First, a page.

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Taylor, G.J. (1984). Judith and the Infant Hercules: Its Iconography.. Am. Imago, 41(2):101-115.

(1984). American Imago, 41(2):101-115

Judith and the Infant Hercules: Its Iconography.

Graeme J. Taylor, M.B.

The apocryphal story of Judith and Holofernes has been the subject of many art works as well as numerous plays and poems. However the juxtaposition of the Hebraic heroine and the Hellenic hero in the sixteenth century painting Judith and the Infant Hercules (Fig. 1) is unique.1 This painting has been attributed to the Master of the Mansi Magdalen, a painter named after his major work, a painting of Mary Magdalen now in the Kaiser Friedrich Museum in Berlin. The artist, whose most active period was between 1515 and 1525, was a follower of Quentin Massys. According to Friedlander, he may be identical with Willem Muelenbroec whom Massys registered as a boy apprentice in 1501. Aside from the artist having been influenced by Dürer, Patinir and Massys, little more is known about him. Most of his other paintings are of religious subjects including an Adam and Eve (copied from a Dürer engraving), The Virgin and Child, The Holy Family, and the Mourning of Christ.2 While several of the Master's contemporaries did paintings of Judith, there was no tradition for the pairing of Judith with Hercules. Judith and the Infant Hercules is therefore of considerable iconographic interest.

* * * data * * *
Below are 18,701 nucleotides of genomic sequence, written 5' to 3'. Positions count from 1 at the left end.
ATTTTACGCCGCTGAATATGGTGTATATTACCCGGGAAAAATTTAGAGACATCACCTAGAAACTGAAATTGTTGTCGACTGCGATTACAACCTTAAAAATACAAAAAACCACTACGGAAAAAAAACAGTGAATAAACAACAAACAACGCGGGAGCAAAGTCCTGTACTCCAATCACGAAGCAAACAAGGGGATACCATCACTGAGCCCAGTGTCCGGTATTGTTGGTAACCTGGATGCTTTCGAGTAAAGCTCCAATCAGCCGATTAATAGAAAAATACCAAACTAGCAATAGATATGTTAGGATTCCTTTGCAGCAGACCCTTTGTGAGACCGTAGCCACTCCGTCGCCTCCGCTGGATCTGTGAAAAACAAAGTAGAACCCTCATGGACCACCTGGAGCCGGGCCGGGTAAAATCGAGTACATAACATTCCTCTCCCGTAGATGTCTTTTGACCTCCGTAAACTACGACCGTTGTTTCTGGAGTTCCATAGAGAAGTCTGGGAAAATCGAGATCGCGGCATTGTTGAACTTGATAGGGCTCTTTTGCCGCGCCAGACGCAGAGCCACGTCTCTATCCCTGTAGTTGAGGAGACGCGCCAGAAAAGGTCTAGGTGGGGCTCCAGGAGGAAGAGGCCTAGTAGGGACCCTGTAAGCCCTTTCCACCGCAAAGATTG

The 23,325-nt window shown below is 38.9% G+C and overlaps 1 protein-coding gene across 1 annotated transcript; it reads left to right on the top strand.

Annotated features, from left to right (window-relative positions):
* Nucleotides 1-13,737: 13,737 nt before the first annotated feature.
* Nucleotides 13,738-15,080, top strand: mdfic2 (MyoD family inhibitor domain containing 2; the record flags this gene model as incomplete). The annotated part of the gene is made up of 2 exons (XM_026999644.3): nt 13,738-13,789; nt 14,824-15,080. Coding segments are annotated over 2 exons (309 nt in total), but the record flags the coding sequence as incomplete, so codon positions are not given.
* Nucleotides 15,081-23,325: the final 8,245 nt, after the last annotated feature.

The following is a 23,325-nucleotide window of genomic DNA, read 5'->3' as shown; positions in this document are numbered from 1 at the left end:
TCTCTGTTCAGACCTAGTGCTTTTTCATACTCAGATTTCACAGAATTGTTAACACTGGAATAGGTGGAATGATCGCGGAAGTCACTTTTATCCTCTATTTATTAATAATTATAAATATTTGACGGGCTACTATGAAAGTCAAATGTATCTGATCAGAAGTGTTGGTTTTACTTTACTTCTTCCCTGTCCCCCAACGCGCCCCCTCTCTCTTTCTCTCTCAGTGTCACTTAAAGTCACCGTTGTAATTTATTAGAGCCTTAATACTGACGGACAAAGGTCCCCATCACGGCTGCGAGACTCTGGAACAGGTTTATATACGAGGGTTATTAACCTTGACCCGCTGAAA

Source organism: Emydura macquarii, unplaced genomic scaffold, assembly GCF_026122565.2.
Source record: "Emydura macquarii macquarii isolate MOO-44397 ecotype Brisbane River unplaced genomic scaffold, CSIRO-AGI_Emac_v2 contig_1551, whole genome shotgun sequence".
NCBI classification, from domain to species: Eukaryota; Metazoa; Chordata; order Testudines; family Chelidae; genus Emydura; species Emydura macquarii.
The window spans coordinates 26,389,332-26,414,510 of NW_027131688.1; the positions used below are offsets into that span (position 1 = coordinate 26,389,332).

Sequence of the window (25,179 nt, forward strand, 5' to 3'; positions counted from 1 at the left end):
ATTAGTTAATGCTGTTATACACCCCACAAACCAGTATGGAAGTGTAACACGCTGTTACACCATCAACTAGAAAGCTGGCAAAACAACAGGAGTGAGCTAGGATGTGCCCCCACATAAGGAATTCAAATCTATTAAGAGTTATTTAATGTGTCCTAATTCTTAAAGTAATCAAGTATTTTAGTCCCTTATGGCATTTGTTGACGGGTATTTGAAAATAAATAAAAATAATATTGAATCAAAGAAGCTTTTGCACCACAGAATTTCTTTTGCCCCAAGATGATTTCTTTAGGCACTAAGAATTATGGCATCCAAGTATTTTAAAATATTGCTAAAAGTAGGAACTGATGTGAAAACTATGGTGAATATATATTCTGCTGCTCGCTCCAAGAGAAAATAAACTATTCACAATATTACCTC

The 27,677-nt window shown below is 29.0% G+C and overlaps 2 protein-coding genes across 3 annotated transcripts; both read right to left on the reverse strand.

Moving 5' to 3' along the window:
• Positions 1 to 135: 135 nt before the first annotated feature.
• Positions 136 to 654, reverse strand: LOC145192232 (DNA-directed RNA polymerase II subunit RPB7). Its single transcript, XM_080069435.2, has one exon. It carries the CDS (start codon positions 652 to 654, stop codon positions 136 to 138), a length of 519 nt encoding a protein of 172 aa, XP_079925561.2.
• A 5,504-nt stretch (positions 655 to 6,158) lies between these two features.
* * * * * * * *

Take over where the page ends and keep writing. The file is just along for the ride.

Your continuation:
In this painting Judith and Hercules are readily identified by their characteristic features. In one hand Judith holds a sword and in the other hand, the bearded head of Holofernes whom she has murdered. The infant Hercules grasps two snakes which have peacock crowns. The peacock is a frequent attribute of Hera who, according to the Greek myth, sent two poisonous snakes to kill Hercules and his mortal brother Iphicles as they lay sleeping in their crib.

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